Thursday, December 29, 2005

2006 Intriguing Question #5

The past two pre-season lists of IQ's put Russians directly in the spotlight. In 2004, Maria Sharapova was the subject of the #1 entry, while the rest of the Russian Horde settled in at #5. Last year, Sharapova repeated in her #1 spot, with the other Russians right behind her at #2. So, here we are, just entering the Top 5 of the 2006 list... and the Russian entry -- just one for the whole bunch of them -- is already here.

Have things changed? Has the Russian influence on the WTA tour already begun to wane?


As the 2004 season came to a close, everything seemed to be coming easily for the Russians. Throughout the first half of the 2000's, the Horde had been breezing along, each year playing better than the last, placing more members in the Top 100, Top 50, Top 20 and Top 10. The WTA tour seemed a bottomless pot of gold as shiny as a pair of Sharapova's SW19 shoes. That "dream season" included three different Russians being crowned slam champions, new worldwide superstar Sharapova taking the year-end WTA championships, and Team Russia claiming the Fed Cup.

The bigger they are, the harder they fall. I guess everyone should have been expecting what happened in 2005. After all, Russian writers have been penning tales of tragedy for generations. There's a reason the phrase "Russian winter" is designed to have a shuddering effect on the senses. Well, last year the Horde had nothing on Anton Chekhov.

The dip in Russian tennis fortunes wasn't just a matter of numbers, though they may show the stark contrast between 2004 and 2005 better than anything, as the total counts of Russians in the Top 10 fell from 4 to 3, in WTA singles finals dropped from 33 to 17, and as WTA singles titlists shrunk from 15 to 9. But it was on and off-court drama that marked the year that was for the Horde:

2004 Roland Garros champ Anastasia Myskina entered '05 with visions of a #1 ranking in her head, but ended up sleepwalking through matches as her mind was elsewhere with a nude photo lawsuit and her mother's illness causing her to be wishing for matches to end almost as soon as they'd begun. The Czarina's defense of her RG title ended in the 1st Round. '04 U.S. Open titlist Svetlana Kuznetsova opened the year as the subject of a failed drug test rumor, then ended it as a 1st Round loser at Flushing Meadows and without a title to her name. Poor, Contessova.

It didn't end there, either. Two-time 2004 slam runner-up Elena Dementieva went title-less, as well. Elena Bovina was on the injured list for most of the season. Vera Zvonareva always seemed to be on the verge of an emotional breakdown on the court; while Evgenia Linetskaya had a nagging wrist injury and off-court problems that are just too disturbing to go into here.

But with such a vast collection of talent, it wasn't all bad news for the Horde last season. Versatile Nadia Petrova ended the year in the Top 10 for the first time after finally, at 23, claiming her long-overdue first WTA title in Linz. Dinara Safina finally began to look ready to consistently cash in on her genes (at least she's on the court more often than her stunningly-talented-but-even-more-stunningly-flighty big bro' Marat) and the season ranked #20. Maria Kirilenko made her first steps to outdistance the "other Maria" tag by winning her first WTA title in Beijing. By the end of the year, things even began to brighten for the other lagging members of the Horde, too, as Myskina got her head straight, had a great 4Q and won a title, while Dementieva got her "biggest" career win over a striving-for-#1 Kim Clijsters in October.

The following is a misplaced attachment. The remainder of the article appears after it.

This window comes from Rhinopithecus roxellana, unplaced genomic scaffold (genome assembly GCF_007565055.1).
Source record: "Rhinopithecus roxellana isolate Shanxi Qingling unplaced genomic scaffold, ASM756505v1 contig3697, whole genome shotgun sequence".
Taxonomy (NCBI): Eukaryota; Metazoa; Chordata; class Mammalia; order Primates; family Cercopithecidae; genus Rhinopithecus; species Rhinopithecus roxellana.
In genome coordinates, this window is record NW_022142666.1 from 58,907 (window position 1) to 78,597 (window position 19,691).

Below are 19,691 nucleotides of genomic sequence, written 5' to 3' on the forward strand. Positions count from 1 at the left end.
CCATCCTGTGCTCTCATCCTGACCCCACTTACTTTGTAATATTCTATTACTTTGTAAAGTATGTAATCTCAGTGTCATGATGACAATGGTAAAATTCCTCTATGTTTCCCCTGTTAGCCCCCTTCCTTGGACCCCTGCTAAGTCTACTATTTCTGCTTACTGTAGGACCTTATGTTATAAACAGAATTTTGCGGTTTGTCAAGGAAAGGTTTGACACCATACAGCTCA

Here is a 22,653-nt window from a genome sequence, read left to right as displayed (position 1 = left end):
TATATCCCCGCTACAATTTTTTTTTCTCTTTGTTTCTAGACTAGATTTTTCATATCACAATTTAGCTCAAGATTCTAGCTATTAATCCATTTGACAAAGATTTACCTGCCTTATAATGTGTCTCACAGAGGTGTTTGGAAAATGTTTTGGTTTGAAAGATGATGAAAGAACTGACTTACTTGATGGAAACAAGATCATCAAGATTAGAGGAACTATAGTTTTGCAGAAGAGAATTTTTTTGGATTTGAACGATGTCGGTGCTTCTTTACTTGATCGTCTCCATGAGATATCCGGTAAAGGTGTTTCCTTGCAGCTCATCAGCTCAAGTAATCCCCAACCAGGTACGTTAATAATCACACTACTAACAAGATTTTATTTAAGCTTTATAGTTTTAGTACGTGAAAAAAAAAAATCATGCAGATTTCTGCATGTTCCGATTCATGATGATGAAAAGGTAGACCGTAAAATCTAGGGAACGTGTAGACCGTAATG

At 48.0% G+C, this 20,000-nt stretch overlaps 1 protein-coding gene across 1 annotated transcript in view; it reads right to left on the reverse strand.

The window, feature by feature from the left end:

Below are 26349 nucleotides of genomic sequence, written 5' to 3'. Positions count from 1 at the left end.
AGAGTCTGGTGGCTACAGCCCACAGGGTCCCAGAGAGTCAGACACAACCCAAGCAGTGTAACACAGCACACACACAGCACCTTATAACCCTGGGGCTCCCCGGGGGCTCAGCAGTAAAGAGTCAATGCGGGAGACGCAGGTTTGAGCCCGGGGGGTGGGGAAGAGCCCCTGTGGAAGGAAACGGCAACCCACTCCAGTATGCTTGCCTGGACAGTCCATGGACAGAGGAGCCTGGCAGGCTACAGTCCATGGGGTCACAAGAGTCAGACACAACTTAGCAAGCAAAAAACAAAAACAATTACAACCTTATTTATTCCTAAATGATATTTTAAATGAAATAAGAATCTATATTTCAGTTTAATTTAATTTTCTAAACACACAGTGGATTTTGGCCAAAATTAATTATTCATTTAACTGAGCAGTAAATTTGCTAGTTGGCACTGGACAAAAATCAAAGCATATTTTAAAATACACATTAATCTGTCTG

In the end, though, as Sharapova goes, so goes the Revolution.

After soaring to such heights in '04, 2005 might be seen as a "step down" for the Supernova. But that says more about what's now expected of the 18-year old than anything else. After all, she was briefly ranked #1 in the world (the first Russian woman to do so), won a Tier I and reached three grand slam singles semifinals last year. But the big points that she always seemed to win a year earlier often eluded her last season, beginning when she blew match points against Serena Williams in the Australian Open SF. She was later unceremoniously bageled by Lindsay Davenport in a hardcourt match, and chest and back injuries became a recurring stopper in the final months of the year.

2006 is already beginning on a bad note for Sharapova, as an injury has forced her to pull out of an Aussie Open tuneup, as the tremendous pressure her powerful shots are putting on her lithe body might be taking its toll. Injuries will likely continue to be a lingering problem as '06 goes on as Sharapova might still be in the process of strengthening and conditioning a physique that's changed (she's grown several inches) since she won Wimbledon as a 17-year old. Sharapova will be trying to implement a more aggressive net game into match play this year, something which will likely take some time to perfect. With so much change taking place, 2006 might be an even less successful year for Sharapova than her "quiet" 2005. Oh, she'll still be a solid Top 10 player, maybe even Top 5. But her 2004 slam success won't be replicated in 2006.